Person-centred, occupation-based intervention program supported with problem-solving therapy for type 2 diabetes: a randomized controlled trial


HEALTH AND QUALITY OF LIFE OUTCOMES, vol.18, no.1, 2020 (SCI-Expanded) identifier identifier identifier

  • Publication Type: Article / Article
  • Volume: 18 Issue: 1
  • Publication Date: 2020
  • Doi Number: 10.1186/s12955-020-01521-x
  • Journal Indexes: Science Citation Index Expanded (SCI-EXPANDED), Social Sciences Citation Index (SSCI), Scopus, Academic Search Premier, Agricultural & Environmental Science Database, CINAHL, EMBASE, MEDLINE, Psycinfo, Directory of Open Access Journals
  • Hacettepe University Affiliated: Yes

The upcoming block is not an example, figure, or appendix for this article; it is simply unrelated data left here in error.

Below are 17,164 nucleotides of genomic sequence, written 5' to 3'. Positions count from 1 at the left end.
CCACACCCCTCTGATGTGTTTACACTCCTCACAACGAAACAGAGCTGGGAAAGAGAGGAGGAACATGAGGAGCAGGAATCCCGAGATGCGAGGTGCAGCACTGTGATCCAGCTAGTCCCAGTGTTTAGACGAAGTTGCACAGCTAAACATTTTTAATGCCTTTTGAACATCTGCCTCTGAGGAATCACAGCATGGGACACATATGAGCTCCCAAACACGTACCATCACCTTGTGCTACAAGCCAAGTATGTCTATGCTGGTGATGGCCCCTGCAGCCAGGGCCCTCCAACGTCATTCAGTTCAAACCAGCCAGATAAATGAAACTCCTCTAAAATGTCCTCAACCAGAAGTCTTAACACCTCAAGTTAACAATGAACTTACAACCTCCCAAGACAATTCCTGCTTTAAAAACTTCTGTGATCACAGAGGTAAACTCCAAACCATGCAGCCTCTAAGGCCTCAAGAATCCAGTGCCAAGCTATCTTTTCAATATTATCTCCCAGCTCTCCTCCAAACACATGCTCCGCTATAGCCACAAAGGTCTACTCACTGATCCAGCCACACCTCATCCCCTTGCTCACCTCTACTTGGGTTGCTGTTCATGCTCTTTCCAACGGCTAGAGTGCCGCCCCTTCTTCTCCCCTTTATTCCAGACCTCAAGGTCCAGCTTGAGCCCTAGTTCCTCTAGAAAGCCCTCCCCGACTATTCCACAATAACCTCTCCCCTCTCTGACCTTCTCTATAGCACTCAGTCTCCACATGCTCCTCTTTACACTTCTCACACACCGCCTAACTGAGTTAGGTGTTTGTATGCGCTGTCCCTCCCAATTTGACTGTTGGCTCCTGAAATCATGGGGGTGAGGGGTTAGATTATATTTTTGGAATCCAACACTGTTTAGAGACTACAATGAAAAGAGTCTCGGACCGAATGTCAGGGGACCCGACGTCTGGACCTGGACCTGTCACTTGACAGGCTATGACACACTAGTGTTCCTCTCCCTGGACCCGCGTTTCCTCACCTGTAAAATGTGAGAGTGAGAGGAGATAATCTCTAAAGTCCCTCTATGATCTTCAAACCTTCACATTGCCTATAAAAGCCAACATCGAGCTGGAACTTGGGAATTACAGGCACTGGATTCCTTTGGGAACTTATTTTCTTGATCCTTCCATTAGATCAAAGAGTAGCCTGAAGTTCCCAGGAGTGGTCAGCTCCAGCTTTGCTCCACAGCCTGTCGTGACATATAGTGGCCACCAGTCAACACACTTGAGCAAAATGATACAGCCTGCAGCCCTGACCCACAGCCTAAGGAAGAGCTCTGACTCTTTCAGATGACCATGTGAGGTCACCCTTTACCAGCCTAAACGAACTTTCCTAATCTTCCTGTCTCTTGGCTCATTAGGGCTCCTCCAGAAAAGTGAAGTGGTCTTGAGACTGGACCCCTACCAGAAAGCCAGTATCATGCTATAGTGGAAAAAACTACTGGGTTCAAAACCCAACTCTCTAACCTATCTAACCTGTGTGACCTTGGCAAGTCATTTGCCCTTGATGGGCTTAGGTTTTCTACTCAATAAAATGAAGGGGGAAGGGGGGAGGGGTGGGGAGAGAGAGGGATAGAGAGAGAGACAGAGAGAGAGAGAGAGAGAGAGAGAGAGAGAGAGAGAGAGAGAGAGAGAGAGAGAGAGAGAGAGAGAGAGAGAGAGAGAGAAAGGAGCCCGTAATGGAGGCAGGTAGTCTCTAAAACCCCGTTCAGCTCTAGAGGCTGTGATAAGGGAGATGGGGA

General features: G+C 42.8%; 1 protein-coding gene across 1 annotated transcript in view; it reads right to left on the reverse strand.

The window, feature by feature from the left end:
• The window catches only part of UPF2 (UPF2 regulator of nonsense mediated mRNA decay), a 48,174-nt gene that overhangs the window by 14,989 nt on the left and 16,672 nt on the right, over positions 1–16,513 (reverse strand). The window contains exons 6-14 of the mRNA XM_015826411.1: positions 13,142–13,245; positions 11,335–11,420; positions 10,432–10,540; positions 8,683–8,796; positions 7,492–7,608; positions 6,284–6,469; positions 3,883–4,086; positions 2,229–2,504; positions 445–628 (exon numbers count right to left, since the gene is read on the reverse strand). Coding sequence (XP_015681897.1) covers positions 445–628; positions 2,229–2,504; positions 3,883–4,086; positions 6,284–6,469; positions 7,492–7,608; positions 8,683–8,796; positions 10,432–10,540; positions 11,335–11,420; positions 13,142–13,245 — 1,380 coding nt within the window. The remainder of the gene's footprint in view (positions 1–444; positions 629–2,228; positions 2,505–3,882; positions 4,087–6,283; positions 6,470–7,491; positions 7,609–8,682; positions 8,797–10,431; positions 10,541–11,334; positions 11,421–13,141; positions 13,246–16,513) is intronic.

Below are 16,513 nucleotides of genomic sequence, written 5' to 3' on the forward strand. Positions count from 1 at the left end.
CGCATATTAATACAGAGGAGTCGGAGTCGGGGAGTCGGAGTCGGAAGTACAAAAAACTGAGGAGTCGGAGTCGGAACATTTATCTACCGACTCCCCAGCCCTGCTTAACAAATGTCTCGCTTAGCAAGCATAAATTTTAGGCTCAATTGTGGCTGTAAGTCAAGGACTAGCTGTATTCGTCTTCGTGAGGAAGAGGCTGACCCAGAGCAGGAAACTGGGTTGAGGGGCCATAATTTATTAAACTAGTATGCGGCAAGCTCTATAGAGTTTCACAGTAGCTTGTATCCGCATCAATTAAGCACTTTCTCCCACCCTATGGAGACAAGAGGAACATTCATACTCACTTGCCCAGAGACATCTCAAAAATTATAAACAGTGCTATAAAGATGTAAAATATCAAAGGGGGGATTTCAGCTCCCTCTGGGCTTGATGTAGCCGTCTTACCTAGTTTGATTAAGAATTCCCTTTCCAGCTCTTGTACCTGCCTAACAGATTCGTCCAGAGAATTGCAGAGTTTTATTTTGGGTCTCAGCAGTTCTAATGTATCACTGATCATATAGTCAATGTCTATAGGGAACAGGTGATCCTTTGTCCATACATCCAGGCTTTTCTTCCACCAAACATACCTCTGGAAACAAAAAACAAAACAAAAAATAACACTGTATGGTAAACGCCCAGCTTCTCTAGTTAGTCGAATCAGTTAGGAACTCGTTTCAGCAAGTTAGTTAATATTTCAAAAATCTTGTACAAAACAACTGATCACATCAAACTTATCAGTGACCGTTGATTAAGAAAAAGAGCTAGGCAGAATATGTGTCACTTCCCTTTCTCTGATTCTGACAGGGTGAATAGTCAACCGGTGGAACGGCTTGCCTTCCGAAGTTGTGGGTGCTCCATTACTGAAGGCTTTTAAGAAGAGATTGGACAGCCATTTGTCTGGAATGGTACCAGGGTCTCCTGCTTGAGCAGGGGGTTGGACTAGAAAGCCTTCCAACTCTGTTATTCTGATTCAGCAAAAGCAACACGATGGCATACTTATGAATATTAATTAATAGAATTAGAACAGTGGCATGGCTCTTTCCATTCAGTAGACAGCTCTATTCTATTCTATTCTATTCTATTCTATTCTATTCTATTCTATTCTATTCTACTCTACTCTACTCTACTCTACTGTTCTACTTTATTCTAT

BackgroundIndividuals with diabetes mellitus have difficulty solving problems in meaningful occupations and have similar difficulties with self-care regimens. We examined the effects of an occupation-based intervention supported with problem-solving therapy in individuals with type 2 diabetes mellitus on participation in and satisfaction with meaningful occupations, diabetes-related psychosocial self-efficacy, preferred coping strategies and individual well-being.MethodsThis study was planned as a single-blind, randomised controlled study with a 3-month follow-up involving 67 adults with type 2 diabetes. The Canadian Occupational Performance Measure, Diabetes Empowerment Scale, Brief COPE and five-item World Health Organisation Well-Being Index were used. This programme included evaluations, diabetes education, and problem-solving therapy. The intervention was conducted for 6 weeks, and each weekly session lasted approximately 60min. Differences between groups were analysed using the Mann-Whitney U test, and the Friedman test was used to calculate group-time interaction differences (i.e., baseline, after 6 weeks and after 3 months).ResultsAll participants identified the most significant occupational performance problems in self-care as personal care. Significant improvement was reported in the intervention group compared to the control group regarding participation in meaningful occupation, satisfaction with performance, psychosocial self-efficacy, and well-being results (p<0.001) after the programme and 3 months of follow-up. Participant use of effective coping strategies, active coping and acceptance strategies, and self-efficacy, as revealed by the results, suggested improvement in favour of the intervention group (p<0.05).ConclusionsOccupation-based problem-solving therapy encourages participation in meaningful occupations and improves psychosocial self-efficacy, effective coping styles, and well-being in patients with type 2 diabetes mellitus. Problem-solving therapies that incorporate individuals' priorities via meaningful occupation can be used to lead to a meaningful and quality life for individuals with type 2 diabetes mellitus.Trial Identifier: NCT03783598. Retrospectively Registered. First Posted-December 21, 2018, Last Update Posted-February 18, 2020.